Prevention and Management of High Cholesterol

CholesterolCardiovascular disease is the leading cause of death in the United States. It is estimated that more than 2100 Americans die of this disease each day. This translates into a death every 40 seconds due to cardiovascular disease.
One of the primary factors responsible for the development of this disease is high cholesterol. Cholesterol is a waxy substance that can be found in the fats (lipids) in the blood. All human beings need cholesterol to build healthy cells but having a high level of cholesterol can increase the risk of heart disease. While hypercholesterolemia can be inherited, most people develop it due to unhealthy lifestyle choices.

An important thing to remember is that high cholesterol has no symptoms. The only way to determine if your cholesterol level is high is through a blood test. It is generally recommended that people have a baseline cholesterol test at age 20 and then get retested every five years. The advantage of getting yourself tested regularly is that your healthcare professional would be able to recommend strategies if your level is not within the desirable range or is close to exceeding it. Regular tests are also recommended for people who have a family history of high cholesterol, heart disease, high blood pressure, diabetes or smoking.

When cholesterol in the blood increases, the risk of developing heard disease also increases. If it determined that your cholesterol level is high, it is imperative that you and your healthcare professional work together to manage it. There are several strategies that can help you maintain your cholesterol levels. Lifestyle changes for one are extremely important to reduce the risk of heart attack and stroke. This would include eating better, losing weight and exercising. If levels are significantly high, doctors can prescribe a statin, a cholesterol lowering medicine. A combination of both these strategies can work very well in a large number of people. People who also suffer from diabetes are generally put on medication immediately, once they are diagnosed with high cholesterol.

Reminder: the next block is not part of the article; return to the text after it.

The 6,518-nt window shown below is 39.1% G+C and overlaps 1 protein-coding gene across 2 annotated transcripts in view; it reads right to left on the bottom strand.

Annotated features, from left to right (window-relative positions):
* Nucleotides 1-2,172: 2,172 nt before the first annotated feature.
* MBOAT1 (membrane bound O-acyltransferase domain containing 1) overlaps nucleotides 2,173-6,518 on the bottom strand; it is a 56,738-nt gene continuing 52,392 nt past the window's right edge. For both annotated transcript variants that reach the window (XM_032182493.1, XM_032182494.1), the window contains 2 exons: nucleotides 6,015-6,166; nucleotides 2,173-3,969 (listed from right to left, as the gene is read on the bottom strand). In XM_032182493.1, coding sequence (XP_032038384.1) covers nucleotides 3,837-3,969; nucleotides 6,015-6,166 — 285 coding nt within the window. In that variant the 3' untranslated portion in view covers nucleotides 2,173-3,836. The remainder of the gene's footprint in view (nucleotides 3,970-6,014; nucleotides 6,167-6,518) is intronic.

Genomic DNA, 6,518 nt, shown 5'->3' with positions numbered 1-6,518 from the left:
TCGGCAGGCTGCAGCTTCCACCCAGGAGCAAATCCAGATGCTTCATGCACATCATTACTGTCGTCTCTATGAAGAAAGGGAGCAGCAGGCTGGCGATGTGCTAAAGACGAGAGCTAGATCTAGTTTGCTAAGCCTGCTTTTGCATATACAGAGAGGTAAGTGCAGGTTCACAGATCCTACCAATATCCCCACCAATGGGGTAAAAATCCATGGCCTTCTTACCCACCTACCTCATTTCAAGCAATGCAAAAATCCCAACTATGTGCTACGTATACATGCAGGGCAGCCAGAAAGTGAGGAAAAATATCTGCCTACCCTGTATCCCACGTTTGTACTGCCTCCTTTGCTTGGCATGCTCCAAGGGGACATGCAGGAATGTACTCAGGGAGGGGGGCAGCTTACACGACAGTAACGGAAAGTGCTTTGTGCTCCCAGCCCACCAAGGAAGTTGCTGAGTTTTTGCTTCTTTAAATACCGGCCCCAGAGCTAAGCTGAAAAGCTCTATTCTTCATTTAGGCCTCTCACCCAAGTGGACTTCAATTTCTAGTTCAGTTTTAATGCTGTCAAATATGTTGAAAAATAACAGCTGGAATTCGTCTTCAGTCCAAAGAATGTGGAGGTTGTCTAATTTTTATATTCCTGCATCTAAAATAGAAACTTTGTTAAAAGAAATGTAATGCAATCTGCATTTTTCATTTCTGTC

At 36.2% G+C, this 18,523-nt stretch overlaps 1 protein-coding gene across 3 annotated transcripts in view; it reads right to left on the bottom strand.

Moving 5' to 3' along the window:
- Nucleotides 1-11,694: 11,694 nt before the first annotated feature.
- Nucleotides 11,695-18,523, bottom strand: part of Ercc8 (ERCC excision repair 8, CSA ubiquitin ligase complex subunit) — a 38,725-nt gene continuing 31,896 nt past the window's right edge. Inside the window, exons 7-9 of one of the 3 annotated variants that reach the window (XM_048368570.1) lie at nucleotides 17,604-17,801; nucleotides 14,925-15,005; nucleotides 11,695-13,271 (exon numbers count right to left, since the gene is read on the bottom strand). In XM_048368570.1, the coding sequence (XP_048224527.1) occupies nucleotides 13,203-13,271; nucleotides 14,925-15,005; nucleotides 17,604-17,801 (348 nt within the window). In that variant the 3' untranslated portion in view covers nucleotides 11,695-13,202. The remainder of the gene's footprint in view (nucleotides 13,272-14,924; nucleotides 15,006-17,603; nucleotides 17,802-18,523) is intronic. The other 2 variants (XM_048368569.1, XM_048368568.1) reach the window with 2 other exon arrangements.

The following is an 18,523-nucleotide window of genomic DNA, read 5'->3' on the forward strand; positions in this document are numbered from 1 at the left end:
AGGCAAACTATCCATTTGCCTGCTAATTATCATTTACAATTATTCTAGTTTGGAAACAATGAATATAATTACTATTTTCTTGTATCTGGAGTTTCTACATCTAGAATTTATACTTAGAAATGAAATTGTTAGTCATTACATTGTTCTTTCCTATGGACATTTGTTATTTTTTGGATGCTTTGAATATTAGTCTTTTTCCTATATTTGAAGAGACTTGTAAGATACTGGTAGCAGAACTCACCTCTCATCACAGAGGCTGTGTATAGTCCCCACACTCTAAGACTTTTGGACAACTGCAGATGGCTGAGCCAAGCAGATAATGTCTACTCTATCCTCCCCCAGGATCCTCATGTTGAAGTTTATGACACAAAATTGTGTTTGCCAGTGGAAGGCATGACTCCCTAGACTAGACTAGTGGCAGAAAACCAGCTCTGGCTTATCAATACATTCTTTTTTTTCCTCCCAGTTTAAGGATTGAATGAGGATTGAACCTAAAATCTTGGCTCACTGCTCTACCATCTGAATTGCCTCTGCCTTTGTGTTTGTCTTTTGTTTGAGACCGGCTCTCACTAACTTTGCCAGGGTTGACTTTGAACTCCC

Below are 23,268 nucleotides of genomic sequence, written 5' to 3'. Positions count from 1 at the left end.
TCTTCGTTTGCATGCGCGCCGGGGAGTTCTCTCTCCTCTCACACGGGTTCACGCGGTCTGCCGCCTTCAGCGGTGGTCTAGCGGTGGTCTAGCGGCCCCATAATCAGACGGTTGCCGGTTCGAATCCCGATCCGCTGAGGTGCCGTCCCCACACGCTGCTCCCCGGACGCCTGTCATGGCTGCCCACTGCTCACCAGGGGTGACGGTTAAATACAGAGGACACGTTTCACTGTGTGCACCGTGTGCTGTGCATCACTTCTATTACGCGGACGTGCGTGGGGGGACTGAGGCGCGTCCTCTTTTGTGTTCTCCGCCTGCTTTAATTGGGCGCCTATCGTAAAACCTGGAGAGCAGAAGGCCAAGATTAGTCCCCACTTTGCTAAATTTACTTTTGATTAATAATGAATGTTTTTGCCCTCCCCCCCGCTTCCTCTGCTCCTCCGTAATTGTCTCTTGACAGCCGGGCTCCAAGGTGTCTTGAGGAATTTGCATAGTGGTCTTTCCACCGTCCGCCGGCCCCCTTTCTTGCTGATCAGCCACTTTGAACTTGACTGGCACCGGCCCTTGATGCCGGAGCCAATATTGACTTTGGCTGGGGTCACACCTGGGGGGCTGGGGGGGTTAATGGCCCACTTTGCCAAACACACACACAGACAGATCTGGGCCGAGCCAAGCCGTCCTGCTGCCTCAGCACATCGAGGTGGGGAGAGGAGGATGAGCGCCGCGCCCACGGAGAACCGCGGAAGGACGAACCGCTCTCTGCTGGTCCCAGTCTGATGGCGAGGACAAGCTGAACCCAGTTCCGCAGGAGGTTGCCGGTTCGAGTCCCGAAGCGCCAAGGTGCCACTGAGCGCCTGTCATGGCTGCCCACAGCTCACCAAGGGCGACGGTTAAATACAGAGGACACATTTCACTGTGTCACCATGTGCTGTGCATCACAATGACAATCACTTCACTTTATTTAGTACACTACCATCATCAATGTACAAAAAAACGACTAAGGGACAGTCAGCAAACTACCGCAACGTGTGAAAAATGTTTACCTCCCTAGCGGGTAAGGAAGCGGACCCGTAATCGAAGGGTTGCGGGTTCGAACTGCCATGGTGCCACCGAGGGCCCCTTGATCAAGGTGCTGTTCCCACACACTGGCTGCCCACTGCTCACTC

People with high cholesterol need to eat right. This includes avoiding saturated fat generally found in fatty meats and whole milk dairy products such as cheese, ice cream and butter. They also need to reduce their intake of trans-fats found in several processed foods. However, people with high cholesterol benefit from fatty fish like tuna and salmon, walnuts and almonds as long as they eat these items in moderation.